Mysterious ‘Effigies’ Found After Texas Juneteenth Venue Is Burned
A Texas community preparing for Juneteenth has been rattled by hanging “effigies” and a burnt rodeo arena that have been viewed as possible acts of racial intimidation.
Now, organizers of Dekalb’s annual Juneteenth event are trying to figure out how to move forward ahead of the national holiday meant to celebrate African American emancipation.
“We can’t tolerate this in this day and time right now,” Dekalb Juneteenth organizer Marvin Gray told The Daily Beast. “Something’s gotta be done about it.”
The Dekalb Fire Department was called to a rodeo arena in the early hours of Tuesday for a fire that took a “few hours” to put out and demolished a 50 year-old wooden concession stand, Fire Chief Robbie Barrett said.
Dekalb Mayor Lowell Walker said in an interview with The Daily Beast that, hours after the fire was put out, “two effigies” were found hanging under the arena’s announcer stand. He said he’s unsure of who discovered the effigies, but the public works director contacted him about it, and then Walker said he immediately called the FBI about a “possible hate crime.”
“We're an inclusive community,” Walker said. “I mean, [we] got knuckleheads out there. When they do stuff, we just got to catch them and punish them.”
From there, the Dekalb police chief reached out to the Texas Rangers and the fire chief contacted the state fire marshal’s office, Walker said.
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“We’re diligently working on the investigation to try to discover who did this,” Walker told The Daily Beast. “And once we find them, if it is a hate crime, I’d like to see them prosecuted federally, to the fullest extent of the law.”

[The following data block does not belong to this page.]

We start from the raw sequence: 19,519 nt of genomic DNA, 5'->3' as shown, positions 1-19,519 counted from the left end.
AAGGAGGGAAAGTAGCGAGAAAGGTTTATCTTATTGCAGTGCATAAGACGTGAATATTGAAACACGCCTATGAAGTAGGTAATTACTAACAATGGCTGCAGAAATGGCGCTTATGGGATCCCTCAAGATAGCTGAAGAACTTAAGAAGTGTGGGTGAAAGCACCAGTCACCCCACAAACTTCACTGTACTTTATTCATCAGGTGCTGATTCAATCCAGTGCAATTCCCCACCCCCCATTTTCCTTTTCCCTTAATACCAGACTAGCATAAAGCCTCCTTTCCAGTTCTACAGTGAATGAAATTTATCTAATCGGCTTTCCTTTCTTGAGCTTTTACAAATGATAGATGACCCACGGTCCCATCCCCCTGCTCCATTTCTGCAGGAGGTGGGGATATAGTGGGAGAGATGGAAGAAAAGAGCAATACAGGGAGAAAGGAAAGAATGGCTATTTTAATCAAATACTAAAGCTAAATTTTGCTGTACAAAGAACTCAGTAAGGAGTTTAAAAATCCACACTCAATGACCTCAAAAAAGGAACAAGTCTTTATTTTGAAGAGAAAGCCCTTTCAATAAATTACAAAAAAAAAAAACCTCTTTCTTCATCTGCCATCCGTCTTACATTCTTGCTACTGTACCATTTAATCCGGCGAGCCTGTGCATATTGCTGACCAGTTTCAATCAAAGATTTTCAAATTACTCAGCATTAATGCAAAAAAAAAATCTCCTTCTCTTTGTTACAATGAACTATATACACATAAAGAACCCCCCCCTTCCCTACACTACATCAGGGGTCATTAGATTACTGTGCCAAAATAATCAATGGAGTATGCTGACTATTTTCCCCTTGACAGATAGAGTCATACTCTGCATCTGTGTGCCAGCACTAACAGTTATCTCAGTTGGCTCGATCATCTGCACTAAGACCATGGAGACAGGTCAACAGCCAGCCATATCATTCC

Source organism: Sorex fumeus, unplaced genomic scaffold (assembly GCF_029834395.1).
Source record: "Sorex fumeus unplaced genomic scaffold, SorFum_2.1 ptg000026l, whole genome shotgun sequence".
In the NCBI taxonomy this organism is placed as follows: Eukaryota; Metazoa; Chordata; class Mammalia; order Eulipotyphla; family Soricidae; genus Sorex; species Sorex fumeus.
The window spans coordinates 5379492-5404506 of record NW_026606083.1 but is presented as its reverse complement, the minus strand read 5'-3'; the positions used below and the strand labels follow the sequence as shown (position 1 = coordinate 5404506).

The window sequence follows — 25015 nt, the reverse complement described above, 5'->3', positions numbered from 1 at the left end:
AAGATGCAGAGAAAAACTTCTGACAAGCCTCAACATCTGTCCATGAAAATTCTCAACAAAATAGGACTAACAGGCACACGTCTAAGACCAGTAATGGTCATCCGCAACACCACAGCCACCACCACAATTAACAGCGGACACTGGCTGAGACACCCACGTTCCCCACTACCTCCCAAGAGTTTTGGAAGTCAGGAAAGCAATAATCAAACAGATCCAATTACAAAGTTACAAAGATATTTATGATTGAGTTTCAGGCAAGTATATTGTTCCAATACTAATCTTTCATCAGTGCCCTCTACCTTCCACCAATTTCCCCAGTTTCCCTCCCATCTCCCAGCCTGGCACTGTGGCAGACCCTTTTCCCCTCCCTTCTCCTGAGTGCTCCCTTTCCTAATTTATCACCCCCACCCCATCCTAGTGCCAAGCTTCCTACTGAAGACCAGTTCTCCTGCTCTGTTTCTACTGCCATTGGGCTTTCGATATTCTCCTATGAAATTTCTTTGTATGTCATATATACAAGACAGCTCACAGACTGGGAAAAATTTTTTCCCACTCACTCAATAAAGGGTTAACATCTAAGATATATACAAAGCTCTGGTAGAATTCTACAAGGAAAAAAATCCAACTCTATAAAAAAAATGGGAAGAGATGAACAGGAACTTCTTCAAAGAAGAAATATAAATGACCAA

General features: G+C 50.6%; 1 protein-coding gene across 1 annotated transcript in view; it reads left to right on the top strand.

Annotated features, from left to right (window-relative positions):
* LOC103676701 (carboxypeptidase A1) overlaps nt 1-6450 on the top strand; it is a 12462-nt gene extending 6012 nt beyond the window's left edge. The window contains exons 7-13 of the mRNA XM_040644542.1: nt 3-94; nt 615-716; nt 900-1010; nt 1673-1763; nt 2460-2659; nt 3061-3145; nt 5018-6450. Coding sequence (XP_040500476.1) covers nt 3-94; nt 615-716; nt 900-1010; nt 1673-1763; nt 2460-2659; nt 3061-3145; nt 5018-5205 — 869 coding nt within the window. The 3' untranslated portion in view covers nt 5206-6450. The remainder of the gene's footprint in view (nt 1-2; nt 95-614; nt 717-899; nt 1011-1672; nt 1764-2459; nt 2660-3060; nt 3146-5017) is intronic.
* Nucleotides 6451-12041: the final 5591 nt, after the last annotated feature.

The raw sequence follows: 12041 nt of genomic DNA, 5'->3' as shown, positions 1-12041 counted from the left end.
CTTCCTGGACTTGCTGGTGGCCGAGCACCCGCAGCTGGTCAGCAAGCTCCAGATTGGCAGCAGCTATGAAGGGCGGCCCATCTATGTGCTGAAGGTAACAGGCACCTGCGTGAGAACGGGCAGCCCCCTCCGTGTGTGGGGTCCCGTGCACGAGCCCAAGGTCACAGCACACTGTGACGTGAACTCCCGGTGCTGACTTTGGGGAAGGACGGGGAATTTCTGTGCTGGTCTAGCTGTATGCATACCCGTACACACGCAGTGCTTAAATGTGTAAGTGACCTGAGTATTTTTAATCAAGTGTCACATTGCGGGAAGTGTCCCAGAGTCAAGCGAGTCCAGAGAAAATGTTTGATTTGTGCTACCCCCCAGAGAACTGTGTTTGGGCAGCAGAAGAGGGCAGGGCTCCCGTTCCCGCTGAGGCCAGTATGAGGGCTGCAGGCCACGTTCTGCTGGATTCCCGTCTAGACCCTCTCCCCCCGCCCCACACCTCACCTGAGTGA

He added that a state fire marshal was planning to inspect the fire damage at the arena as early as Wednesday.
A representative with the Dekalb Police Department told The Daily Beast the officer on the case was “not allowed to give out more more” information regarding the investigation.
In photos of the arena posted on Facebook, effigies are seen hanging by thin ropes from the roof of a wooden stand. The figures had been fashioned to seemingly look like people, with heads and dark coloring. The ropes were tied around the makeshift heads. Another image shows a stand that had been destroyed by fire.
“Head on swivel and on high alert come this Juneteenth,” one Dekalb resident posted on Facebook. “This was a clear message to all #Blacks that live in the community.”
Gray, a lifelong Dekalb resident, said he was surprised by the incident, and the figures and fire are “really affecting the community.”
“It's really terrible. And the most important thing is to keep everybody calm right now,” he said. “It’s hard.”
The Juneteenth celebration, originally slated for June 17, is usually held at Dekalb City Park before it moves to the arena, Gray said. Posters of the event advertised a parade, food, and softball tournaments.
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Gray, who has been part of this year’s planning committee, said he had been going to the annual celebrations since he was a child.
However, the fire and effigies has changed the emotional trajectory of the upcoming event, he said.
“It’s affecting our Dekalb community really bad,” Gray said. “We’re going to move forward. …We just got to get everything situated.”
Nonetheless, he said he believed everything would work out for the celebration and overall for the community.
“[Juneteenth] is one of the biggest things in the year for us,” Gray said. “I have faith that justice will be done in this situation.”
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